Prototyp Proto-max ST Endmill

May 12, 2012

Walter USA LLC has introduced the Walter Prototyp Proto-max ST solid carbide end mill designed to provide superior performance in the machining of steel.

Productivity enhancing features allow this tough new end mill to achieve material removal rates up to 50 percent greater than standard solid carbide end mills. These include an optimized geometry that provides enhanced stability for the cutting edges, and a special surface treatment on the shank for a firm grip. In addition, there is a new type of coating with a zirconium nitrite-based surface layer. Due to its chemical composition the coating has a lower affinity with steel, resisting build-up at the edges and boosting tool life.

The new Proto-max ST is available in a range of diameters from 116-¾-in, (2-20mm), and in three and four flute designs. Variable flute spacing on the four flute model reduces harmonics that can cause vibration. There is a 45 degree helix angle on the three flute design while the four flute design has a 50 degree helix angle, both of which promote improved chip evacuation and surface finish. The three flute tool permits slotting depths of up to 2xD, with up to 1.5xD for the four flute tool.

Taken together, Proto-max ST design features reduce cutting forces and spindle loading. This enables the tool to be used effectively in less-than-stable clamping arrangements or where there are irregularities in the workpiece. This is a particular advantage on less robust machines.

In addition to its primary steel application, the Proto-max ST can be used effectively on stainless steels. A version of the tool for hardened steel (ISO-H) is also available.

Related Glossary Terms

  • helix angle

    helix angle

    Angle that the tool’s leading edge makes with the plane of its centerline.

  • milling machine ( mill)

    milling machine ( mill)

    Runs endmills and arbor-mounted milling cutters. Features include a head with a spindle that drives the cutters; a column, knee and table that provide motion in the three Cartesian axes; and a base that supports the components and houses the cutting-fluid pump and reservoir. The work is mounted on the table and fed into the rotating cutter or endmill to accomplish the milling steps; vertical milling machines also feed endmills into the work by means of a spindle-mounted quill. Models range from small manual machines to big bed-type and duplex mills. All take one of three basic forms: vertical, horizontal or convertible horizontal/vertical. Vertical machines may be knee-type (the table is mounted on a knee that can be elevated) or bed-type (the table is securely supported and only moves horizontally). In general, horizontal machines are bigger and more powerful, while vertical machines are lighter but more versatile and easier to set up and operate.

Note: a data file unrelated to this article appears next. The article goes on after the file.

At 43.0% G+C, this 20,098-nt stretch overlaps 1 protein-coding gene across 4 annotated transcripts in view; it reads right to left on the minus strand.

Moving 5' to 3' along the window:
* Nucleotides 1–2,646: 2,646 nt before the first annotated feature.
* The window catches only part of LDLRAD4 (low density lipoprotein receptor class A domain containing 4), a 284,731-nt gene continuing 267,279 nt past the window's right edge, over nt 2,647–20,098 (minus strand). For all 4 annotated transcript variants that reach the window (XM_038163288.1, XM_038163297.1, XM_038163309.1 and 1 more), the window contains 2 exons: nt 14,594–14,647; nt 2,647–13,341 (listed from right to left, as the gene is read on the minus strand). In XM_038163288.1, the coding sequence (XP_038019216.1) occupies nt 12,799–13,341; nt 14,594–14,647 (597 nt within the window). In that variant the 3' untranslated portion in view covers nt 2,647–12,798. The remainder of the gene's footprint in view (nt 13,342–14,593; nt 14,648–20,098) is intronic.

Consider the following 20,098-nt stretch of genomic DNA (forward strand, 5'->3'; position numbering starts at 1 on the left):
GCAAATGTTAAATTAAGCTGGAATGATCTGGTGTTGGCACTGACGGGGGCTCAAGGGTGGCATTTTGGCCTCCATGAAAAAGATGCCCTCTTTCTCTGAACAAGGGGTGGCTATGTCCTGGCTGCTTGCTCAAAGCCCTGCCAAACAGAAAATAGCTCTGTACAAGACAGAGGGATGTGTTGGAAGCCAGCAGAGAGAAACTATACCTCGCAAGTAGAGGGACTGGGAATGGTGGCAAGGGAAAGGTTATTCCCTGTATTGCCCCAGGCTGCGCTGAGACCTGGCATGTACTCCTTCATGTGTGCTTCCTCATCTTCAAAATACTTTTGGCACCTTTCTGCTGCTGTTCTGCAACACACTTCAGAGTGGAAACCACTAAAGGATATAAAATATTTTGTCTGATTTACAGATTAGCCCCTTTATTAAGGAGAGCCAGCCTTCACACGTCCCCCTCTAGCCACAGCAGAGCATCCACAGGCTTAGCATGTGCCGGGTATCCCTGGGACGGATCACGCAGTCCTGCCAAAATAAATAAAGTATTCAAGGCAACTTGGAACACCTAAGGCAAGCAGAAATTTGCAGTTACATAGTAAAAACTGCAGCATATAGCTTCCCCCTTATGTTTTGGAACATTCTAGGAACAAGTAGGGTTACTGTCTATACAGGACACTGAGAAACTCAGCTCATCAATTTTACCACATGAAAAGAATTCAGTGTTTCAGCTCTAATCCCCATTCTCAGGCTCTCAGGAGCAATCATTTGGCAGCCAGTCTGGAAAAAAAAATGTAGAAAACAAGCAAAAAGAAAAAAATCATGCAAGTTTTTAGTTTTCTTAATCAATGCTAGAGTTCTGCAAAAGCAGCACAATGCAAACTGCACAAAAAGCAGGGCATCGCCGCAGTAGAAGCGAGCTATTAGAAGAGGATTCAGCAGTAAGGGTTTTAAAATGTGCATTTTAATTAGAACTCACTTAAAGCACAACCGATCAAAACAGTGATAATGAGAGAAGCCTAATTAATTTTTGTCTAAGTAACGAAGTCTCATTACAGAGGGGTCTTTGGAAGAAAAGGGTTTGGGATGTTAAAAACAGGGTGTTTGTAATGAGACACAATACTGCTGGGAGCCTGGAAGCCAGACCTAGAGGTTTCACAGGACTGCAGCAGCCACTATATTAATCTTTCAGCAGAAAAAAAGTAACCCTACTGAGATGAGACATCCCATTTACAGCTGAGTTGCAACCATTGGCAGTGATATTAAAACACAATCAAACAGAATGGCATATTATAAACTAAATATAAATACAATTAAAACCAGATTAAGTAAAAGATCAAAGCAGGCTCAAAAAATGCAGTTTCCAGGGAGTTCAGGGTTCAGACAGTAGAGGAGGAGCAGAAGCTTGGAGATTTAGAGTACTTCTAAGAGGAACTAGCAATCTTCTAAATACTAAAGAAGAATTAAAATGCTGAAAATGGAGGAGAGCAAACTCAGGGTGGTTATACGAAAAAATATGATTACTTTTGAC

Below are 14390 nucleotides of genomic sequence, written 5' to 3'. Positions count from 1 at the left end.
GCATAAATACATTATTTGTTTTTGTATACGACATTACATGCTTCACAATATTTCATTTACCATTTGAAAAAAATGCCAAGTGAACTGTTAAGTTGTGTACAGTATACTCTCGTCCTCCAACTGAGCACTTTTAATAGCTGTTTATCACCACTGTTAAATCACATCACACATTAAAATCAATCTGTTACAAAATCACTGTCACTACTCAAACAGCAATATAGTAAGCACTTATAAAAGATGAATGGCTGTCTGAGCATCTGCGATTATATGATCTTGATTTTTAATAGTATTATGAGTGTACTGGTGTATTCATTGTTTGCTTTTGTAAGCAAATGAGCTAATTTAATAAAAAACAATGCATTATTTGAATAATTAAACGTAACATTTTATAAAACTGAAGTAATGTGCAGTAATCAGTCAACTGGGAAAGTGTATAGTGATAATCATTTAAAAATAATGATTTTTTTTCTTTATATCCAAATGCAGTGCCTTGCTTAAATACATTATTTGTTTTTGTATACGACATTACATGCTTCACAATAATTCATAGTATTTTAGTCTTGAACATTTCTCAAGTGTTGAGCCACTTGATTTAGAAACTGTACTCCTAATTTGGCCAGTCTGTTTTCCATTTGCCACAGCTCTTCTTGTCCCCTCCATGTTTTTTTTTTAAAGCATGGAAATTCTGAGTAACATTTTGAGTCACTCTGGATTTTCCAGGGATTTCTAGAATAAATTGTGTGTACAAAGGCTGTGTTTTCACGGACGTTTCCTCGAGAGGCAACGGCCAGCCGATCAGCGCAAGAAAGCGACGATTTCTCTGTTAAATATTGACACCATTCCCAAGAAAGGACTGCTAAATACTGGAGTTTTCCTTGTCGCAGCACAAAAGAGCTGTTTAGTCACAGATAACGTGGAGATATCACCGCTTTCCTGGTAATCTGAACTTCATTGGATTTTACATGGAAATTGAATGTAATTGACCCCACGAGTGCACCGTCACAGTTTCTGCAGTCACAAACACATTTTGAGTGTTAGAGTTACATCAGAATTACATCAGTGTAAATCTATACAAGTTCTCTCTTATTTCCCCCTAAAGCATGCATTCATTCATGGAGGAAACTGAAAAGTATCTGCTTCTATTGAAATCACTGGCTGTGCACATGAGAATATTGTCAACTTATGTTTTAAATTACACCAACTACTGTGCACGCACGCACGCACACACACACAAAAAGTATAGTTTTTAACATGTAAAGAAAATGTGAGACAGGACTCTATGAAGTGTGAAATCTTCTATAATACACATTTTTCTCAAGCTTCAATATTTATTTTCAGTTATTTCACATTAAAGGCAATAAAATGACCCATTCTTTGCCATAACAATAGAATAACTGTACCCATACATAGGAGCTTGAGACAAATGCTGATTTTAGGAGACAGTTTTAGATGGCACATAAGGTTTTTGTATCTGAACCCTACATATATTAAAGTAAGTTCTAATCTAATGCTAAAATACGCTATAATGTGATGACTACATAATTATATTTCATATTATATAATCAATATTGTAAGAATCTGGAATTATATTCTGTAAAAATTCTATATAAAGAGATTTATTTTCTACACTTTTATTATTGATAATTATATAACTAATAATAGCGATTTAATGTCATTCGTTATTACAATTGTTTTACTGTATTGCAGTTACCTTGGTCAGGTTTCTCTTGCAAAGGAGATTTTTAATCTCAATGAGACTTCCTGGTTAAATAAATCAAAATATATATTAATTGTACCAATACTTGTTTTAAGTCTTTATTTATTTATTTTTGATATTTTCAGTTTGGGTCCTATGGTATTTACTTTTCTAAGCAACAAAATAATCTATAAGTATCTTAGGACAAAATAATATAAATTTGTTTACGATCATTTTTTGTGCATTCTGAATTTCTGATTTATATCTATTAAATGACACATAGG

• shank


    Main body of a tool; the portion of a drill or similar end-held tool that fits into a collet, chuck or similar mounting device.

  • slotting


    Machining, normally milling, that creates slots, grooves and similar recesses in workpieces, including T-slots and dovetails.

  • stainless steels

    stainless steels

    Stainless steels possess high strength, heat resistance, excellent workability and erosion resistance. Four general classes have been developed to cover a range of mechanical and physical properties for particular applications. The four classes are: the austenitic types of the chromium-nickel-manganese 200 series and the chromium-nickel 300 series; the martensitic types of the chromium, hardenable 400 series; the chromium, nonhardenable 400-series ferritic types; and the precipitation-hardening type of chromium-nickel alloys with additional elements that are hardenable by solution treating and aging.